Recommendations for Patients with Sickle Cell Disease

Nurses are the largest health care workforce in the United States, but in our patients’ eyes, we may not have much force at all. In 2010, the Institute of Medicine (IOM) published a report on the Future of Nursingand made recommendations that just as easily could have come from patients with sickle cell disease (SCD), had we listened.

During the 2011 faculty retreat at the University of Illinois at Chicago College of Nursing, we deliberated on the IOM recommendations. Recently, as I read anecdotes of patients with SCD from my research on perceived injustice—a context-bound unfairness of treatment that a person receives from important others, such as health care providers—I noticed striking similarities with the IOM recommendations.1,2

SCD is an inherited blood disorder affecting approximately 80,000–100,000 people in the United States, mostly of African descent; it’s among the most common fatal inherited diseases. Pain crisis, its hallmark and most disabling complication, is severe and recurrent. Patients with SCD often interact with nurses within the health care system asking for help to control their pain.

As I read the research anecdotes from patients with SCD about their interactions with nurses, the patients’ message was clear: nurses lack enough training about SCD to provide competent pain care. They echoed the IOM’s recommendations:

  • Implement nurse residency programs

Some nurses recognize inadequacies in their education but blame their incompetency in caring for patients with SCD on nursing education programs. One patient wrote about a nurses’ comment to her, “When you attend school to become an RN, the [nursing] school [doesn’t] go into a lot of details on SCD.” Nurse residency programs could provide nurses with opportunities for exposure to diverse patient populations and engender necessary confidence for clinical practice. One may contend that lack of funding is a barrier for residency programs to implement this education. But it is costlier to the U.S. health care system not to do so. In 2006 alone, the cost of acute health care visits for patients with SCD was $2.4 billion.3 If nurse residencies could help reduce the 33.4% and 22.4% of patients with SCD re-admitted within 30 days and 14 days, respectively, for pain crisis, there would be possible substantial cost savings.4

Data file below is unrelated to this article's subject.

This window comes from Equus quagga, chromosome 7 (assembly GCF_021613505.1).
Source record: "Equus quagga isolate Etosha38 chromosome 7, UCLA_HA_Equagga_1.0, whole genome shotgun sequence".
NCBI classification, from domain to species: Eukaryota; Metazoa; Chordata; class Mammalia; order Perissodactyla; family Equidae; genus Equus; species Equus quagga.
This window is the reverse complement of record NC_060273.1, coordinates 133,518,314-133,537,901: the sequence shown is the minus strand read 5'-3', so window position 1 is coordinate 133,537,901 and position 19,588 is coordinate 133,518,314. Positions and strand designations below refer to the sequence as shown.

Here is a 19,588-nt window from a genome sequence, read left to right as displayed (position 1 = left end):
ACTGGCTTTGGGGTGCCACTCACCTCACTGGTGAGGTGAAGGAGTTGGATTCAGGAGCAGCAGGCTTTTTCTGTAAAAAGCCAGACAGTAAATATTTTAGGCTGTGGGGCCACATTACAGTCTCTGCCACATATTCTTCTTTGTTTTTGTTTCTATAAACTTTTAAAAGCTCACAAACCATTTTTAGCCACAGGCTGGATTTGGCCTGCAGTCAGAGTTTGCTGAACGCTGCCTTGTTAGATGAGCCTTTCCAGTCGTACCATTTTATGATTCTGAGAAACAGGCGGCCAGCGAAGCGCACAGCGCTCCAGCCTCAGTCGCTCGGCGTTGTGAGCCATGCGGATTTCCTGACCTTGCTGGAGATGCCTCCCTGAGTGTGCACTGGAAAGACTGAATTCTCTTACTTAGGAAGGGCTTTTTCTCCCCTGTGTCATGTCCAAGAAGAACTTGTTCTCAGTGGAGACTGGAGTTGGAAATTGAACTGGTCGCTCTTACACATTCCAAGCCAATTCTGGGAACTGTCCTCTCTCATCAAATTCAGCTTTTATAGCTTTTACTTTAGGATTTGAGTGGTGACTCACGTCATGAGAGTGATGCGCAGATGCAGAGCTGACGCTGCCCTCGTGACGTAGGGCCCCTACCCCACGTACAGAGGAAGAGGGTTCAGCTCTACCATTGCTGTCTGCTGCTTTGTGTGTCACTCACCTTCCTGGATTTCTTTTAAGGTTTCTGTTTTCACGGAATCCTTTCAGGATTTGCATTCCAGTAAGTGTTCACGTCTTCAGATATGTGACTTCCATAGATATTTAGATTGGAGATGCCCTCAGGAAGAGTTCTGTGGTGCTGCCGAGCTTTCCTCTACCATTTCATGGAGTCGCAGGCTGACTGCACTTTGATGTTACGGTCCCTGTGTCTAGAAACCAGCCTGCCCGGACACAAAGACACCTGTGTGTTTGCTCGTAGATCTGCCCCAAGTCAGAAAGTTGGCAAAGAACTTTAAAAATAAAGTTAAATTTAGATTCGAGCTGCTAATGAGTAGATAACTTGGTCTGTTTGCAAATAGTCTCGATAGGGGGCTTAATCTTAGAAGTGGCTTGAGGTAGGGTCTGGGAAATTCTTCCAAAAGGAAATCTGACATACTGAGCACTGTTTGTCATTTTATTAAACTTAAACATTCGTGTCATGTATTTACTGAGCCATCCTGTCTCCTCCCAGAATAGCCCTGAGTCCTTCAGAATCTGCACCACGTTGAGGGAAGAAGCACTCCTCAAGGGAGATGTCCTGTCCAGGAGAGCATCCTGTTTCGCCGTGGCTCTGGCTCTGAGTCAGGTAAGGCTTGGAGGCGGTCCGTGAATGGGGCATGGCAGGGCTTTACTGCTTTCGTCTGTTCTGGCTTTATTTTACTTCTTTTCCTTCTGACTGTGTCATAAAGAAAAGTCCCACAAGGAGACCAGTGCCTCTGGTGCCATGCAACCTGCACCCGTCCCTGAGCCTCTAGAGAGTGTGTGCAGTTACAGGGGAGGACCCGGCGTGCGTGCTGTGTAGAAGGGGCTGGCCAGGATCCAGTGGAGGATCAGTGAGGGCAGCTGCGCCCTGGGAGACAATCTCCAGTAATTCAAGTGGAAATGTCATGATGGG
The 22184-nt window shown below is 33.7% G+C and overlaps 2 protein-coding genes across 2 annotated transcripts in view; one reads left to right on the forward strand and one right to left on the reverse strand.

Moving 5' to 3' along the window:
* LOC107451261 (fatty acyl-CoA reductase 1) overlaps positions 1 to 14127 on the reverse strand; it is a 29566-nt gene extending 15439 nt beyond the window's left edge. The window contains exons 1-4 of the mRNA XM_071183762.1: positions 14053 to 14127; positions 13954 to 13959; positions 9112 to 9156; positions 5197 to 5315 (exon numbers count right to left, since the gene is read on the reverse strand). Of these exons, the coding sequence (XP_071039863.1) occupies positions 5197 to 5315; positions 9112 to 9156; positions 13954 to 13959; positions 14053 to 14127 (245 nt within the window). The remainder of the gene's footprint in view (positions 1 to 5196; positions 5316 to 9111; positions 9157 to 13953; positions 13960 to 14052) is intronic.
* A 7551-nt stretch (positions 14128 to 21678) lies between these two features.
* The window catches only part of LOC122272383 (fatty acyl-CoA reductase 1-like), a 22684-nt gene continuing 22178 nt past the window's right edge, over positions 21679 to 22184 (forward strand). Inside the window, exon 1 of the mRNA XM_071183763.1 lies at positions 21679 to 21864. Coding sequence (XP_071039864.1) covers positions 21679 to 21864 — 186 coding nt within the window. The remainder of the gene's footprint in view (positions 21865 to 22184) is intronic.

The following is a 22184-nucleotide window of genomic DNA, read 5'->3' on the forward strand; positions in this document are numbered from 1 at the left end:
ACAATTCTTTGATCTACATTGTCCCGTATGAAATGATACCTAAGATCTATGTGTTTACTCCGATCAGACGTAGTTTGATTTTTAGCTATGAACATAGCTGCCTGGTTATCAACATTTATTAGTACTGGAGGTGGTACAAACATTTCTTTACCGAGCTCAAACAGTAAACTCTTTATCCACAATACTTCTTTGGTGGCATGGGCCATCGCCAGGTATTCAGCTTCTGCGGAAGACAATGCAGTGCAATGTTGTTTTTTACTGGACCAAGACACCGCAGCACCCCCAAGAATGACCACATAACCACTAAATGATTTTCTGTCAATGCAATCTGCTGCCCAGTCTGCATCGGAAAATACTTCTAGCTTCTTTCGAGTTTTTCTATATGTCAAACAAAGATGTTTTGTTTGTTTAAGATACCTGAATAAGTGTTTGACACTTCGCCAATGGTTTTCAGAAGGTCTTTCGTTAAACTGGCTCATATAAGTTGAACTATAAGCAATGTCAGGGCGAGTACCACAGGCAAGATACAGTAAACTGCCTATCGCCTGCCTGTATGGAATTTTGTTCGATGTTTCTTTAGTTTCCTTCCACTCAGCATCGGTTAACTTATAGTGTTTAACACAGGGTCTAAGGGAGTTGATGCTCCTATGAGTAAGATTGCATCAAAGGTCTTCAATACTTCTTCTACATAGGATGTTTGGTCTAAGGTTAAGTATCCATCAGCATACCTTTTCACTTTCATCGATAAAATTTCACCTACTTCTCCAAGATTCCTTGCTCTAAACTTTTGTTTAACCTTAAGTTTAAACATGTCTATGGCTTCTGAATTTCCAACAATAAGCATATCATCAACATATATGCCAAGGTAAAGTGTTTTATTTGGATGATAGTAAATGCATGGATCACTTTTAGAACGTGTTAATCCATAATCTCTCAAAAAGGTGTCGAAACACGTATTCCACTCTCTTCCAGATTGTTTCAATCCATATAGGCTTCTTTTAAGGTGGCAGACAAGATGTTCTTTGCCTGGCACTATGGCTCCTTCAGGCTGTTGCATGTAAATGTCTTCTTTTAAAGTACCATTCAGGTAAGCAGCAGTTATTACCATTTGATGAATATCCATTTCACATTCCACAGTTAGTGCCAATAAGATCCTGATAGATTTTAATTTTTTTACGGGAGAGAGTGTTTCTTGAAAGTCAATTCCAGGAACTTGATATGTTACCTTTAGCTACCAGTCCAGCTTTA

• Ensure that nurses engage in lifelong learning

Patients with SCD say that nurses need lifelong learning to champion their care. One patient asserted that “there needs to be more training on [SCD] and more understanding of why it is necessary to treat [SCD] pain crisis with narcotics ASAP to help patients get control of the pain and move toward ending the painful crisis.” Another said most of her problems come “from ignorant nurses.” Lack of time could factor as a deterrent for continuous learning. But with advancement in technology and Internet access, nurses can search and learn about a disease in no time and with little cost.

  • Prepare and enable nurses to lead change to advance health

Patients with SCD, particularly those who are knowledgeable about their conditions, want a partnership with nurses for better control of their pain. Nurses are well positioned to be their champions, but need personal and professional growth. A patient with SCD applauded a nurse who embodied this recommendation when she wrote, “Few nurses took training from Dr. X, and my nurse came to me and said that she now understood more on our pain and that she [learned] a lot about SCD that she didn’t know.” This statement gives me hope for our profession. We need more efforts to sustain it and advance health for those with SCD.

It is in nurses’ best interests to engage in personal and professional development. The consequence of inaction could be detrimental. We may be the largest health care workforce, but without much force we lose patients’ trust in our competency, profession, and ability to ease their suffering. The IOM report is a “dawn of a new day” for nurses, and we are in an excellent position to advance health care. We should take advantage of its recommendations and this opportunity to improve the nursing profession so that all patients maintain the trust they have bestowed upon us.

Acknowledgements

The work cited in this publication was made possible by funding from the NIH Basic and Translational Research Program (1 U54 HL090513) and the Computerized PAINRelieveIt for Adult Sickle Cell Disease (R01 HL078536). The author thanks the patients with sickle cell disease for their study participation; the staff at the Comprehensive Sickle Cell Center for their support of the work; her colleagues (Diana Wilkie, Ph.D., R.N., F.A.A.N.; Robert Molokie, M.D.; and Crystal Patil, Ph.D.); and the other members of the research team for their assistance with study implementation (Marie Suarez, Ph.D.), data management (Young Ok Kim, Dr.P.H., R.N., C.H.E.), and data collection (Harriett Wittert, B.S.N.; Jesus Carrasco, B.A.; and Veronica Angulo, B.A.).

References

  1. J.A. Colquitt, “On the Dimensionality of Organizational Justice: A Construct Validation of a Measure,” Journal of Applied Psychology, 86 (2001), 386–400.
  2. M. Elovainio, J.E. Ferrie, D. Gimeno, R. De Vogli, M. Shipley, E.J. Brunner, and M. Kivimaki, “Organizational justice ans sleeping problems: The Whitehall II study,” Psychosomatic Medicine, 71 (2009), 334–340.
  3. S. Lanzkron, C.P. Carroll, and C. Haywood, Jr., “The burden of emergency departments use for sickle-cell disease: an analysis of the national emergency department sample database,” American Journal of Hematology, 85 (2010), 797–799.
  4. D.C. Brousseau, P.L. Owens, A.L. Mosso, J.A. Panepinto, and C.A. Steiner, “Acute care utilization and rehospitalizations for sickle cell disease,” Journal of American Medical Association, 303 (2010), 1288–1294.